With respect to the proposed theme of “Contribution of urban environmental management to improving the quality of life in the cities”, South Africa is of the view that Sustainable Development Goal number 11 relates to the theme in order to make cities and human settlements inclusive, safe, resilient and sustainable. This goal is linked to and responds to a number of other SDGs including the ending poverty and hunger, healthy lives and promotion of well-being, taking action to address climate change, promoting sustainable consumption and production and others.
Urbanisation is increasingly acknowledged as a mega global trend requiring the current urgent and cohesive international response. In line with SDG 11 and the New Urban Agenda, South Africa’s national urban policy, the Integrated Urban Development Framework, guides transformation of urban space in such a manner so as to promote inclusive social and economic development, whilst promoting urban resilience and protection of the urban environment.
We believe that in order to create productive, inclusive, and livable cities, planning and land-use management practices must actively integrate infrastructure investment, public transport and human settlements. South Africa has prioritized informal settlement upgrading because we feel strongly that it supports community development, better urban management, and improvement in people’s lives.
South Africa’s Constitution recognises that everyone has a right to an environment that is not harmful to human health and well-being, and to have the environment protected, for the benefit of present and future generations, This also resonates with South Africa’s National Development Plan (NDP) vision for “transition to an environmentally sustainable, climate change resilient, low-carbon economy and just society” by 2030. Our NDP highlights the elements of decent living to include among others access to a clean environment, employment, healthcare, water, sanitation, electricity, and transport amongst others. These issues are regarded as critical components of sustainable cities and therefore are a focus of many development programmes in the country.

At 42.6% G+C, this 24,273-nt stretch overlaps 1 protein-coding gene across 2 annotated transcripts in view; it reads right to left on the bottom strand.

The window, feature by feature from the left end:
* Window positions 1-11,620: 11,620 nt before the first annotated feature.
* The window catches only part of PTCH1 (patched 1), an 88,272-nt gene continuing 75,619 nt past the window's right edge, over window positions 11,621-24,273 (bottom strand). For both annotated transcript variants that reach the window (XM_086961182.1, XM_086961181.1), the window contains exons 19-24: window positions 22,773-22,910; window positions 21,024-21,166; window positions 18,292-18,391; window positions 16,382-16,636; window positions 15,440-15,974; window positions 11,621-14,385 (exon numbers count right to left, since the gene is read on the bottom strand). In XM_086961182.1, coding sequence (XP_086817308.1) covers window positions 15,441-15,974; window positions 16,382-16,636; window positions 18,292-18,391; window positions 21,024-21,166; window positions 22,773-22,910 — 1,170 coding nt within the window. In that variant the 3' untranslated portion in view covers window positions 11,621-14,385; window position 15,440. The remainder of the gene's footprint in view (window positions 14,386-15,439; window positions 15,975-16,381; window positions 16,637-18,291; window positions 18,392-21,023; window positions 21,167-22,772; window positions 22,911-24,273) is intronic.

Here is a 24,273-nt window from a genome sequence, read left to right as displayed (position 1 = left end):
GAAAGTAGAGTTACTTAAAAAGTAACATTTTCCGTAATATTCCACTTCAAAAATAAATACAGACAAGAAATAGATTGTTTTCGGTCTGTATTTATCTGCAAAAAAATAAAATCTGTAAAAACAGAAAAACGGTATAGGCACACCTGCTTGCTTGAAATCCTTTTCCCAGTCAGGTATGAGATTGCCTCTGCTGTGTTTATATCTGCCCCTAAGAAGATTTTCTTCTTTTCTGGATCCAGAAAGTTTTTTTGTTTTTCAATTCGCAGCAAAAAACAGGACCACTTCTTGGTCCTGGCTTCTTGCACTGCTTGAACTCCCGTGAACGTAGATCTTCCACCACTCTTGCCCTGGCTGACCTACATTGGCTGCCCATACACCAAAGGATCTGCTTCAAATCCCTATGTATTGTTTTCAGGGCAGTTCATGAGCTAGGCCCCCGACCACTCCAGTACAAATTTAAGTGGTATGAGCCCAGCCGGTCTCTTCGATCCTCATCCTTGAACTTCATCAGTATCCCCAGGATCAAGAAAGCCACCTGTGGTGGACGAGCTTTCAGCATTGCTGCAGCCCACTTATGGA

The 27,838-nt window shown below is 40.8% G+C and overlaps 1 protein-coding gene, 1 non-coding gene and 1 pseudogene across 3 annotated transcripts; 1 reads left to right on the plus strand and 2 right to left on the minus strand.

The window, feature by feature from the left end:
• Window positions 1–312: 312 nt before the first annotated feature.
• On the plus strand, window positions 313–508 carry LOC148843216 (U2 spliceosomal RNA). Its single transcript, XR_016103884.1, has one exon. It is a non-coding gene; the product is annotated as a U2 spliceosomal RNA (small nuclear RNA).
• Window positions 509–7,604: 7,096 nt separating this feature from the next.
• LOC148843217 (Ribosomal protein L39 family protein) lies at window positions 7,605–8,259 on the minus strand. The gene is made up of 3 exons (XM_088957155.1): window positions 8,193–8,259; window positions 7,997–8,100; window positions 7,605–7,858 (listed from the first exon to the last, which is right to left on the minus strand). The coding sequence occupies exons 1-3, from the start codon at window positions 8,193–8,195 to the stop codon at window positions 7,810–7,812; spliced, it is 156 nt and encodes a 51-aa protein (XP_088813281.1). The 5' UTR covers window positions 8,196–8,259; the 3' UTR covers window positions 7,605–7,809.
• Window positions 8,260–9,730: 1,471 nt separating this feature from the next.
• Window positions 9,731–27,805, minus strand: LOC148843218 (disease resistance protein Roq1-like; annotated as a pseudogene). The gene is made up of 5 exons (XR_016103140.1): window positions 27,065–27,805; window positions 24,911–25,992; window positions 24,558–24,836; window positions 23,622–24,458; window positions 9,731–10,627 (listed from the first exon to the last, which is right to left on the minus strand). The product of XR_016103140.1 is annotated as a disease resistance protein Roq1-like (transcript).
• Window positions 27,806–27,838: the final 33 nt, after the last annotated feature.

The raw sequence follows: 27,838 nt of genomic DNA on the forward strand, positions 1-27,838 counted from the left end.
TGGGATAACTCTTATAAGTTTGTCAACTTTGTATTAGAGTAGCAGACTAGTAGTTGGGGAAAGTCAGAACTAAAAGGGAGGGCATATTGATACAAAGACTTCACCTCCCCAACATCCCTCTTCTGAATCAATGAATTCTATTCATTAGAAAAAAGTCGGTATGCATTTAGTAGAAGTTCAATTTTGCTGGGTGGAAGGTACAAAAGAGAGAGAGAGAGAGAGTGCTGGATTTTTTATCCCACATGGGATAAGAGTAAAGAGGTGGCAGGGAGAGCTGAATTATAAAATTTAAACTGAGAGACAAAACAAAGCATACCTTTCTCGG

As developing countries with rapidly urbanizing populations, BRICS nations stand to learn a lot from each other in sharing innovative policies, best practices in improving and managing the urban environment.
South Africa is in full support of the BRICS Environmentally Sound Technology (BEST) Platform, Clean Rivers Umbrella Programme and the Partnership for Urban Environment Sustainability Initiative. We look forward to reflecting on progress and how best to take these important initiatives forward.
South Africa also welcomes the focus of BRICS on combating of marine litter and recognises that this is a key issue facing our world today. BRICS countries could learn and benefit from sharing our national experiences and programmes on dealing with this challenge.
South Africa is looking forward to discussing and agreeing on the implementation of the signed BRICS Memorandum of Understanding (MoU) on Environmental Cooperation, which lists sustainable development, climate change, biodiversity management, air quality management as well as waste management as agreed upon areas of cooperation amongst BRICS countries.
In conclusion, once again thank you honourable Minister Salles for the warm welcome and we are looking forward to fruitful deliberations here in Sao Paulo!
I thank you.